House bill aims to allow marriages for people without birth certificates

By Dee Thompson | May 21, 2017

BATON ROUGE — A new bill in the House would pave the way for Louisiana citizens to obtain a marriage license without a birth certificate, a move applauded by a Vietnamese-American man recently denied the right to marry.

House Bill 270, sponsored by Rep. Valarie Hodges (R-Denham Springs) would allow judges to waive the birth-certificate requirement. On March 22, U.S. District Judge Ivan Lemelle ruled in favor of Viet Anh Vo, an American citizen who was born in a refugee camp in Indonesia and is unable to produce a birth certificate. Judge Lemelle said the requirement of a birth certificate violated foreign-born US citizens’ right to equal protection.

In 2016, Vo filed suit against Rebekah E. Gee, Secretary of the Department of Health; Devin George, State Registrar; Michael Thibodeaux, Iberia Parish Clerk; Diane Meaux Broussard, Vermilion Parish Clerk; and Louis J. Perret, Lafayette Parish Clerk.

The complaint states, in part, that Louisiana law “prevents certain individuals—principally marriage license applicants born outside of the United States and its territories and those who seek to marry them—from exercising their fundamental right to marry the person of their choosing. It does so by imposing additional burdens on those born outside of the United States and their intended spouses, making it harder, and in some cases impossible, to obtain a marriage license.”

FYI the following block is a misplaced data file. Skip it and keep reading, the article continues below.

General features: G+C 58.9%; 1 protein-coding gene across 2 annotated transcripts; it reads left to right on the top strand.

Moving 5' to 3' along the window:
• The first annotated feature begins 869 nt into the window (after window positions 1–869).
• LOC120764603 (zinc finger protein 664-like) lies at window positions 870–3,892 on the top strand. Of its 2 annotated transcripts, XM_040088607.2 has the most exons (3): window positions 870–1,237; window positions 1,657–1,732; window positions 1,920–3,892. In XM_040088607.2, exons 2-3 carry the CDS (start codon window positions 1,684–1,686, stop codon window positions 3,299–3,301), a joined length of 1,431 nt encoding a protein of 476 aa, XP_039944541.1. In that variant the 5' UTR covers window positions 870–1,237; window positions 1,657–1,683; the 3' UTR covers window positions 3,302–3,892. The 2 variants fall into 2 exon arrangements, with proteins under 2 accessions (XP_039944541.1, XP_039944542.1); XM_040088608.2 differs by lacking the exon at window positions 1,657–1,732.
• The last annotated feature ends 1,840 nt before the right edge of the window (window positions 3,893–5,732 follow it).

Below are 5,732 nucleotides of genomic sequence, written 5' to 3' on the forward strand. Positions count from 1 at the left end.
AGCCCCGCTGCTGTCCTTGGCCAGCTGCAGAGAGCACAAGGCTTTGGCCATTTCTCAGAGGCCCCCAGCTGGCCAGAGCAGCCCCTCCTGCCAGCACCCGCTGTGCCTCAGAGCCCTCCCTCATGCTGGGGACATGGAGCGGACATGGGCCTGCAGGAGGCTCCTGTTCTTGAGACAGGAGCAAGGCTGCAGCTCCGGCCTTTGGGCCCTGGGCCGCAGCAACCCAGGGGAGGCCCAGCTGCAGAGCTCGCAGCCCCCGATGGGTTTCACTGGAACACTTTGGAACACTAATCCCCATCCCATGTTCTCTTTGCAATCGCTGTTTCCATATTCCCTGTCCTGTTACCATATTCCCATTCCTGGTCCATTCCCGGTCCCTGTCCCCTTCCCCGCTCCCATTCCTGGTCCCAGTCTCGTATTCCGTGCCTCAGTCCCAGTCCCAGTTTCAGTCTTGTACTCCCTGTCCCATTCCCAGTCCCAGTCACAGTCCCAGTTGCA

Alvaro M. Huerta is a staff attorney at the National Immigration Law Center and represents Vo. He told the Louisiana Record, “Our mission is to defend and advance the rights of low-income immigrants. So when we heard that Louisiana had passed this bill [Act Number 436] in 2015, we knew right away it would have an effect on immigrant populations, so we were ready to prepare a challenge, especially once we found our plaintiff, who had difficulties because of the law. He was effectively barred from getting married in the state.”

Many immigrants have difficulty obtaining birth certificates, even those who were not born in refugee camps like Vo. 

“We’re not sure what the numbers are, but a lot of refugees have a hard time getting access to their documents generally, especially if they are fleeing persecution by their government," Huerta said. "They often flee without documents.”

An American citizen since the age of 8, Vo faced similar issues to those encountered by other refugees. 

“In our plaintiff’s case, his parents fled from Vietnam, and he was born in an Indonesian refugee camp," Huerta said. "There was no record of his birth made in that camp. He has attempted to get documents, to no avail.”

“There are also U.S. citizens who don’t have access to birth certificates for a multitude of reasons" Huerta added. "However, this law disproportionately affects immigrants."

Vo is still not legally married, although he was allowed to marry in the Roman Catholic Church. The priest made an exception, since Vo was only two weeks away from the planned date of the ceremony.

The National Immigration Law Center is working with the New Orleans Workers’ Center for Racial Justice on the Vo matter. Vo is not seeking monetary damages in his lawsuit, only the right to marry legally.

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